Mother, I’m Still Trying to Make It To You!


Sometimes as I am driving along a song will come on the radio that will remind me of my mother.  She left this world almost twenty years ago but her powerful influence still lingers in my life. I was fortunate to have been born to a wonderful mother who enjoyed her “job”. In fact, I’m pretty sure she would be offended that I used the word “job” to describe Motherhood, because she never looked at it that way. She loved being a Mom! My Dad has told me many times that being a mother was all she wanted out of life. Some people might think that shows some lack of ambition. I think it shows her tremendous understanding of how important a role that a mother plays in shaping, not only a child, but also a society. I don’t think any serious student of the social sciences can deny that a mother’s influence on a child and society can be powerful for both the good and the bad. With rare exception, my observation is that mothers have a tremendous influence for the good. A couple of years ago a talk was given by Bradley D. Foster. He quoted a poem written by Elizabeth Akers Allen.

Backward, flow backward, O tide of the years!

I am so weary of toil and of tears, …

Tired of the hollow, the base, the untrue,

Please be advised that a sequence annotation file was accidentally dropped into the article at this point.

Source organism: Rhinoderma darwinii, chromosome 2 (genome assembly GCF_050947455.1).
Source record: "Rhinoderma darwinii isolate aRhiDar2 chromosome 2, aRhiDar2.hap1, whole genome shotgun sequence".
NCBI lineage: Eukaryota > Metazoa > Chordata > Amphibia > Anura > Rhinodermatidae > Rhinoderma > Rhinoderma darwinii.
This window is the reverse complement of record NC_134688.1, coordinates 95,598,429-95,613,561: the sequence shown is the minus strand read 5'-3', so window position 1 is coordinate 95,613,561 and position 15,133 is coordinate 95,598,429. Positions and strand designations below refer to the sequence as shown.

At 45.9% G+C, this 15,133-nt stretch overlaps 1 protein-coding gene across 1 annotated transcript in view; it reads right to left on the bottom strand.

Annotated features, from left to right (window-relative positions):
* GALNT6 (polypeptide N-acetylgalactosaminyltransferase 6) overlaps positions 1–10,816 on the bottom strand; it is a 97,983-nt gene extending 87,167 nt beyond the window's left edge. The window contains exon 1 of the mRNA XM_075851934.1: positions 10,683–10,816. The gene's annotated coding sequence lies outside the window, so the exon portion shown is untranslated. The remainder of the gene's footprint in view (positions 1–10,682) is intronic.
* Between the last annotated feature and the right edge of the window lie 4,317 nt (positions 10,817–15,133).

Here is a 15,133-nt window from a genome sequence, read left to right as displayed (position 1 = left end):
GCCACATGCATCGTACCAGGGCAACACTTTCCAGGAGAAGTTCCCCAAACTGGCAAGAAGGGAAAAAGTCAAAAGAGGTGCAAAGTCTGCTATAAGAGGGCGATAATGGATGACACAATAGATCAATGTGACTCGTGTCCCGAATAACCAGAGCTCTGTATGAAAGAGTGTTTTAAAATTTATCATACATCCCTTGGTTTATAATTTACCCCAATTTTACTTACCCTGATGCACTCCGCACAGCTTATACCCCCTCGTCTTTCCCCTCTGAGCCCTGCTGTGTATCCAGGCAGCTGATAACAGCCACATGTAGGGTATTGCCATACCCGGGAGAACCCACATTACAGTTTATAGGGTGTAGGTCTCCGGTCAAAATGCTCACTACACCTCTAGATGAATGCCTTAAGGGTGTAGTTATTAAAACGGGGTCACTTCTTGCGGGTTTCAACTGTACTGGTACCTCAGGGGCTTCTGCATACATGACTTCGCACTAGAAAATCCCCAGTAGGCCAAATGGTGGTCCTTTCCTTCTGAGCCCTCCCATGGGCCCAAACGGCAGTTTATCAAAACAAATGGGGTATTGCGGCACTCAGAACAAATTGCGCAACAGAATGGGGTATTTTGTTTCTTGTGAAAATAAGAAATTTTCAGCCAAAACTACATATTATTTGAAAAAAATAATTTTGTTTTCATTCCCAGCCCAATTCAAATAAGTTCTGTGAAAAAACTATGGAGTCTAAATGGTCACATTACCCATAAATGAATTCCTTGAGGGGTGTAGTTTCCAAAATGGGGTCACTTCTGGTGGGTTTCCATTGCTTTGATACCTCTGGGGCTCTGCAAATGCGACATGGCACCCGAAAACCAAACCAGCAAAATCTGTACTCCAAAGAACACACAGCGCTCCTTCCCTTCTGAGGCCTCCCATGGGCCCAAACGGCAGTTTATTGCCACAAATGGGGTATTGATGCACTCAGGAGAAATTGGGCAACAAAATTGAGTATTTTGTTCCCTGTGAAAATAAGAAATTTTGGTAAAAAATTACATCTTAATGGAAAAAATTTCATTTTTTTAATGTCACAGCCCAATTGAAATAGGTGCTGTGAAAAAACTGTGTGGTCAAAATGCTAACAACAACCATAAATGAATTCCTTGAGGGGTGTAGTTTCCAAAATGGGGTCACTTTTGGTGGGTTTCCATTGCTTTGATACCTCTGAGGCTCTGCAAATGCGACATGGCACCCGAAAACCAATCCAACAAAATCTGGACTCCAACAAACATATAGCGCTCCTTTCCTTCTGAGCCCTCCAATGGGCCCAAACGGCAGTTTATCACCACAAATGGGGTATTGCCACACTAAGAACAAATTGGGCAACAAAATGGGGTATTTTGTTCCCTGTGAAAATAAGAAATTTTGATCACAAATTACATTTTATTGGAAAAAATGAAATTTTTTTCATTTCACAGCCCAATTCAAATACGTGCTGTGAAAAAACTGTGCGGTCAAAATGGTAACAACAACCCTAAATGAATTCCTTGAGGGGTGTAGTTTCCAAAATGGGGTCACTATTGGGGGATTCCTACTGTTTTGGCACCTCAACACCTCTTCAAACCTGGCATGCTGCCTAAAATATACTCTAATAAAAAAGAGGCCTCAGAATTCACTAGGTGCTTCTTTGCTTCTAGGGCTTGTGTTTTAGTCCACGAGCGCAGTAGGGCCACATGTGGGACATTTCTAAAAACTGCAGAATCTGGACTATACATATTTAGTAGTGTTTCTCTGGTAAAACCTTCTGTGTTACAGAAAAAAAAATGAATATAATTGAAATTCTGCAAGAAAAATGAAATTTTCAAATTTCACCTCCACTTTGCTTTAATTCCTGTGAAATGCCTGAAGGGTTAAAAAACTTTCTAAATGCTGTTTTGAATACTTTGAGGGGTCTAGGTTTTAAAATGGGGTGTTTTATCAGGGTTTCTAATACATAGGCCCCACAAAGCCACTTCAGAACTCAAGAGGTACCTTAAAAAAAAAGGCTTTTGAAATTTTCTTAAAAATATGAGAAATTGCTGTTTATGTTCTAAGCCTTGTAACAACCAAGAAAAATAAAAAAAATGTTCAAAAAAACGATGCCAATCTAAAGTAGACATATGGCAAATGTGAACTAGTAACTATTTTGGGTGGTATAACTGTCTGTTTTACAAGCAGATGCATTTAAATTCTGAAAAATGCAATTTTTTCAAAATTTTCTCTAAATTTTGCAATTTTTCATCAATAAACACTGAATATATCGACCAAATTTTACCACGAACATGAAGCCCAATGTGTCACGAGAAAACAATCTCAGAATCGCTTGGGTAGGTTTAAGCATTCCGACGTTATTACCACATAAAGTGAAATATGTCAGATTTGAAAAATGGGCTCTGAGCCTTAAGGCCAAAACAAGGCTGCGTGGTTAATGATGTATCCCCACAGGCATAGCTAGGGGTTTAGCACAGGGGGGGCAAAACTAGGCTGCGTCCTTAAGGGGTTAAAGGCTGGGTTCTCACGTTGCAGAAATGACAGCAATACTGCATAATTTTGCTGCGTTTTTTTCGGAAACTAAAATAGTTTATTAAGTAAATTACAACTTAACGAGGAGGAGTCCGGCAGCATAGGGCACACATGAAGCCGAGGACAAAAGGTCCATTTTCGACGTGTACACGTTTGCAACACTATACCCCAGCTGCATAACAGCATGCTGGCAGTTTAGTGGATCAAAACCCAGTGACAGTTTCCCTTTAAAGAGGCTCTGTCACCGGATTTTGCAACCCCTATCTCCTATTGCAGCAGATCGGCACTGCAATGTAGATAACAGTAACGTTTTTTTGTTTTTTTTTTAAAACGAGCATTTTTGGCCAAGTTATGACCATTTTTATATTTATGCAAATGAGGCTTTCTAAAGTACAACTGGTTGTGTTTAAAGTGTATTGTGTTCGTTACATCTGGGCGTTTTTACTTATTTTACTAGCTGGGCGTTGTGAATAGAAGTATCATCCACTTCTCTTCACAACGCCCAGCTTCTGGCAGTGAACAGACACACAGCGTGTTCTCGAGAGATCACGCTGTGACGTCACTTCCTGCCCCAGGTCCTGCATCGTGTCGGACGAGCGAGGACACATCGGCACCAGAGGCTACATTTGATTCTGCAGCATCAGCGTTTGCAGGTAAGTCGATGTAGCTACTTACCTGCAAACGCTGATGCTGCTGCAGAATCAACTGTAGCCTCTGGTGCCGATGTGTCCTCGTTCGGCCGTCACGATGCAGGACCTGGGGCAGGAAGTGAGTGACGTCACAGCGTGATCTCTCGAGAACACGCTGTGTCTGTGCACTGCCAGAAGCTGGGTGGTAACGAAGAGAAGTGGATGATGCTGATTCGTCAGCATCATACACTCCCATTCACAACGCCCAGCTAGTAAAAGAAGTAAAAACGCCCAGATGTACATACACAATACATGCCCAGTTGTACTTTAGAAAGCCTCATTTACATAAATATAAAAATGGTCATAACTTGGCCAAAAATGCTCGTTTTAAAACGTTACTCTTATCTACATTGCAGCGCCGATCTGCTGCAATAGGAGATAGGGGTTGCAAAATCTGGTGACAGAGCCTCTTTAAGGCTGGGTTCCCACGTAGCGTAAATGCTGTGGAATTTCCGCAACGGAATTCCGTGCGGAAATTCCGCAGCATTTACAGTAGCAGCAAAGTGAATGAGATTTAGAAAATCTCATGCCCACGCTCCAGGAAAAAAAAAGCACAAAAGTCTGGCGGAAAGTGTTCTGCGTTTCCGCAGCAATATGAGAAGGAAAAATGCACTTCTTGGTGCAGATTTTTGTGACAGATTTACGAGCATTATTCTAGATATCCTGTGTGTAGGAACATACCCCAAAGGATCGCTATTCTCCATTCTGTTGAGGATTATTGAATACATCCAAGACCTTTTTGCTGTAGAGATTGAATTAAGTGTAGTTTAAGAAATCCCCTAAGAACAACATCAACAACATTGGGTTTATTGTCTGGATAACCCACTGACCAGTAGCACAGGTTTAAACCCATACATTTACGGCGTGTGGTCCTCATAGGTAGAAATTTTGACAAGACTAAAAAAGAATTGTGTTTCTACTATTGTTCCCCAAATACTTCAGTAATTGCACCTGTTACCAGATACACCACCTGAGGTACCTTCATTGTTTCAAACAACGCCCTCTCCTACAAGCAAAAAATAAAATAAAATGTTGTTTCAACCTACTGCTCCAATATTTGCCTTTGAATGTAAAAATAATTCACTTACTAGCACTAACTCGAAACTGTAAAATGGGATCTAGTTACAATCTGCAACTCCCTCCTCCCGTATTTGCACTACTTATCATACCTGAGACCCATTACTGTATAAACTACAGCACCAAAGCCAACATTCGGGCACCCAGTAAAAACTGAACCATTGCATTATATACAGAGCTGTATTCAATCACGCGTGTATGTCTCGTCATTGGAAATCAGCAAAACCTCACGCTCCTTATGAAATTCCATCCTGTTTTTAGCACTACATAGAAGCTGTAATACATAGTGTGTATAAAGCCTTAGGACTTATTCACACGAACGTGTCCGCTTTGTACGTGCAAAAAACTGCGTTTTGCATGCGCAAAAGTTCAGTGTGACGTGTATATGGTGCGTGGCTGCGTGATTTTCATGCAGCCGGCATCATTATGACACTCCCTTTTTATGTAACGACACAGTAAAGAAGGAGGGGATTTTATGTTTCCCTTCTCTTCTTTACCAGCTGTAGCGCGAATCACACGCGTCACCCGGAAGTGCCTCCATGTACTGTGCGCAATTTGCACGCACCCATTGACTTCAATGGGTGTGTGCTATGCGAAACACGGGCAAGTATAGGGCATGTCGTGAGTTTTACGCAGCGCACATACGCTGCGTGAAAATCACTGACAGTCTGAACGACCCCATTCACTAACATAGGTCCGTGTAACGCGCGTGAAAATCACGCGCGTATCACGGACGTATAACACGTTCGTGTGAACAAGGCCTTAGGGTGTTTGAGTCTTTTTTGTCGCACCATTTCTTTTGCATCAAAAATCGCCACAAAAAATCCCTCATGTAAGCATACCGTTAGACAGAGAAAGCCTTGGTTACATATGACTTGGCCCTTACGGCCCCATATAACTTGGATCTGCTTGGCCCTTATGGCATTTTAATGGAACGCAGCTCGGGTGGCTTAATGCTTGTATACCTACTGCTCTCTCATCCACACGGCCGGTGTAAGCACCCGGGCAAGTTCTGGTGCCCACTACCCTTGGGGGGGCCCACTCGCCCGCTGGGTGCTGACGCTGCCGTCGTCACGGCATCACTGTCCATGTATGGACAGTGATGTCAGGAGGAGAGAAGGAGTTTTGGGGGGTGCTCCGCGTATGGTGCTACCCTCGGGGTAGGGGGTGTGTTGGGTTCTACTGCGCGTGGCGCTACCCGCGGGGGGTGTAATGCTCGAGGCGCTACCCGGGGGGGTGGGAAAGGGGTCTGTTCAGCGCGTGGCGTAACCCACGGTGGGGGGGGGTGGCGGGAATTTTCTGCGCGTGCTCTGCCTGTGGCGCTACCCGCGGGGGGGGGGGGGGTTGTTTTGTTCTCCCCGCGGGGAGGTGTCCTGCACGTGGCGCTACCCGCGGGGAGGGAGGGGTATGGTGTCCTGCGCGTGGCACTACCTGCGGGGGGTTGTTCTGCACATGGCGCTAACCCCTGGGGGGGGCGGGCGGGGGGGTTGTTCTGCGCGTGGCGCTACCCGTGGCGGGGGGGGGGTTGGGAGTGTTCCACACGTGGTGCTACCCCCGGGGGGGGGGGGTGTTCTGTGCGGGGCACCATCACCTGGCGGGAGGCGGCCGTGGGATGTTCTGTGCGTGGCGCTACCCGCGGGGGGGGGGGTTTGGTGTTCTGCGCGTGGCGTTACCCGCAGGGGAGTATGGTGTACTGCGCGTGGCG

Mother, O mother, my heart calls for you! …

Over my heart, in the days that are flown,

No love like mother-love ever has shone; …

None like a mother can charm away pain

From the sick soul and the world-weary brain.

Slumber’s soft calms o’er my heavy lids creep;

Rock me to sleep, mother, rock me to sleep!

I think there’s nothing quite like, the warmth of a mother’s arms. I know that I miss the secure feeling it gave me, and I’m a grown man. I have no clue as to the enormous responsibilities and burden that come with motherhood. I only observe its influence and results. But I’m sure that it is God-given, and that all mothers are given their special “guardian” angel to help them on their way, because it’s just too hard and wonderful of a call, to do alone. I could try to write stories of my Mother that might best describe her life, but I would need several journals to do so. Instead, she is best described by the “feeling” that swells in my heart each time her name is mentioned. The feeling is indescribable, but is best captured by this thought:

“Perhaps the reason we respond so universally to our mothers’ love is because it typifies the love of our Savior. As Joseph F. Smith said, “The love of a true mother comes nearer [to] being like the love of God than any other kind of love” (“The Love of Mother,” Improvement Era, Jan. 1910, 278). (“Mother Told Me”, Bradley D. Foster, GC, April, 2010)

So, to you Mom, the one who could “charm away my pain”, I’m laboring hard each day here on earth, because I’m still trying to make it to you!

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